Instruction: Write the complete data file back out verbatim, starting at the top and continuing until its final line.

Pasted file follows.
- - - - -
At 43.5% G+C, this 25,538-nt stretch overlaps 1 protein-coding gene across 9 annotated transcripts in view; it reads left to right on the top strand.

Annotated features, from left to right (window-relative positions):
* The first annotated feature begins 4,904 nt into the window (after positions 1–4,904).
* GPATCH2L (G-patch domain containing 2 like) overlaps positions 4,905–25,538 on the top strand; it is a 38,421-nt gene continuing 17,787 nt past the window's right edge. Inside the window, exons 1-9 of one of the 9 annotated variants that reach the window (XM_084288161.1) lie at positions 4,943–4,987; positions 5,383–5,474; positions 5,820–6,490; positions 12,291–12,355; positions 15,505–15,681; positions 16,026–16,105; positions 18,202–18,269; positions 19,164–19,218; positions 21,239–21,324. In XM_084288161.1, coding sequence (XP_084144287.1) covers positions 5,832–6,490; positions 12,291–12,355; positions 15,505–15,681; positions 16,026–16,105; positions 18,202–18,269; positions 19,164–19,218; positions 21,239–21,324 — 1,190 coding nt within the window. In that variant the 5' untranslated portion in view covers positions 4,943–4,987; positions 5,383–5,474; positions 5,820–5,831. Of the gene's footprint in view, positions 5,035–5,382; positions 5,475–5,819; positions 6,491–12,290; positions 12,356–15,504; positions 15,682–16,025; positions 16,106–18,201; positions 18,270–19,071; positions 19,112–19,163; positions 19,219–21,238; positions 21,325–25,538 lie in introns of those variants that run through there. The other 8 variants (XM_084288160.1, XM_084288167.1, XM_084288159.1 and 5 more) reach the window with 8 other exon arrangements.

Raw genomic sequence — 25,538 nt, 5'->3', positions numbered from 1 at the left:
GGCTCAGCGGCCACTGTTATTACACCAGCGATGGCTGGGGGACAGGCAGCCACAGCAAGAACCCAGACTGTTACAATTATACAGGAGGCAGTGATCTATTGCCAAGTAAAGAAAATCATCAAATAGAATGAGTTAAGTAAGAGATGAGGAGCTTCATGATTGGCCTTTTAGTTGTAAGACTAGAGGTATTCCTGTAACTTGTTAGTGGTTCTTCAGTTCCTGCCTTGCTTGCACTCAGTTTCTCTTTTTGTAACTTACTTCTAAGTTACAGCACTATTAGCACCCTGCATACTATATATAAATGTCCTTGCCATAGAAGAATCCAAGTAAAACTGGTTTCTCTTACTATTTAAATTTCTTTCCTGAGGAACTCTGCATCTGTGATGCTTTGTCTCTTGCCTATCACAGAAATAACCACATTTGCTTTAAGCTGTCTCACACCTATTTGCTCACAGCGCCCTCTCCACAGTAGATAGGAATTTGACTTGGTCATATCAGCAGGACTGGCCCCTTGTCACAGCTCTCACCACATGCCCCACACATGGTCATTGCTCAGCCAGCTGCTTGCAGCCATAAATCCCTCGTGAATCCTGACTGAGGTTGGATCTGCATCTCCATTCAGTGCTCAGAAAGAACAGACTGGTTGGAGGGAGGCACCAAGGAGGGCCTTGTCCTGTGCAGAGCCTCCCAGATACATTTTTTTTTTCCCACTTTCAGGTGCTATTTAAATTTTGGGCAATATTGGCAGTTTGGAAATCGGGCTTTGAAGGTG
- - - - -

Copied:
At 43.5% G+C, this 25,538-nt stretch overlaps 1 protein-coding gene across 9 annotated transcripts in view; it reads left to right on the top strand.

Annotated features, from left to right (window-relative positions):
* The first annotated feature begins 4,904 nt into the window (after positions 1–4,904).
* GPATCH2L (G-patch domain containing 2 like) overlaps positions 4,905–25,538 on the top strand; it is a 38,421-nt gene continuing 17,787 nt past the window's right edge. Inside the window, exons 1-9 of one of the 9 annotated variants that reach the window (XM_084288161.1) lie at positions 4,943–4,987; positions 5,383–5,474; positions 5,820–6,490; positions 12,291–12,355; positions 15,505–15,681; positions 16,026–16,105; positions 18,202–18,269; positions 19,164–19,218; positions 21,239–21,324. In XM_084288161.1, coding sequence (XP_084144287.1) covers positions 5,832–6,490; positions 12,291–12,355; positions 15,505–15,681; positions 16,026–16,105; positions 18,202–18,269; positions 19,164–19,218; positions 21,239–21,324 — 1,190 coding nt within the window. In that variant the 5' untranslated portion in view covers positions 4,943–4,987; positions 5,383–5,474; positions 5,820–5,831. Of the gene's footprint in view, positions 5,035–5,382; positions 5,475–5,819; positions 6,491–12,290; positions 12,356–15,504; positions 15,682–16,025; positions 16,106–18,201; positions 18,270–19,071; positions 19,112–19,163; positions 19,219–21,238; positions 21,325–25,538 lie in introns of those variants that run through there. The other 8 variants (XM_084288160.1, XM_084288167.1, XM_084288159.1 and 5 more) reach the window with 8 other exon arrangements.

Raw genomic sequence — 25,538 nt, 5'->3', positions numbered from 1 at the left:
GGCTCAGCGGCCACTGTTATTACACCAGCGATGGCTGGGGGACAGGCAGCCACAGCAAGAACCCAGACTGTTACAATTATACAGGAGGCAGTGATCTATTGCCAAGTAAAGAAAATCATCAAATAGAATGAGTTAAGTAAGAGATGAGGAGCTTCATGATTGGCCTTTTAGTTGTAAGACTAGAGGTATTCCTGTAACTTGTTAGTGGTTCTTCAGTTCCTGCCTTGCTTGCACTCAGTTTCTCTTTTTGTAACTTACTTCTAAGTTACAGCACTATTAGCACCCTGCATACTATATATAAATGTCCTTGCCATAGAAGAATCCAAGTAAAACTGGTTTCTCTTACTATTTAAATTTCTTTCCTGAGGAACTCTGCATCTGTGATGCTTTGTCTCTTGCCTATCACAGAAATAACCACATTTGCTTTAAGCTGTCTCACACCTATTTGCTCACAGCGCCCTCTCCACAGTAGATAGGAATTTGACTTGGTCATATCAGCAGGACTGGCCCCTTGTCACAGCTCTCACCACATGCCCCACACATGGTCATTGCTCAGCCAGCTGCTTGCAGCCATAAATCCCTCGTGAATCCTGACTGAGGTTGGATCTGCATCTCCATTCAGTGCTCAGAAAGAACAGACTGGTTGGAGGGAGGCACCAAGGAGGGCCTTGTCCTGTGCAGAGCCTCCCAGATACATTTTTTTTTTCCCACTTTCAGGTGCTATTTAAATTTTGGGCAATATTGGCAGTTTGGAAATCGGGCTTTGAAGGTG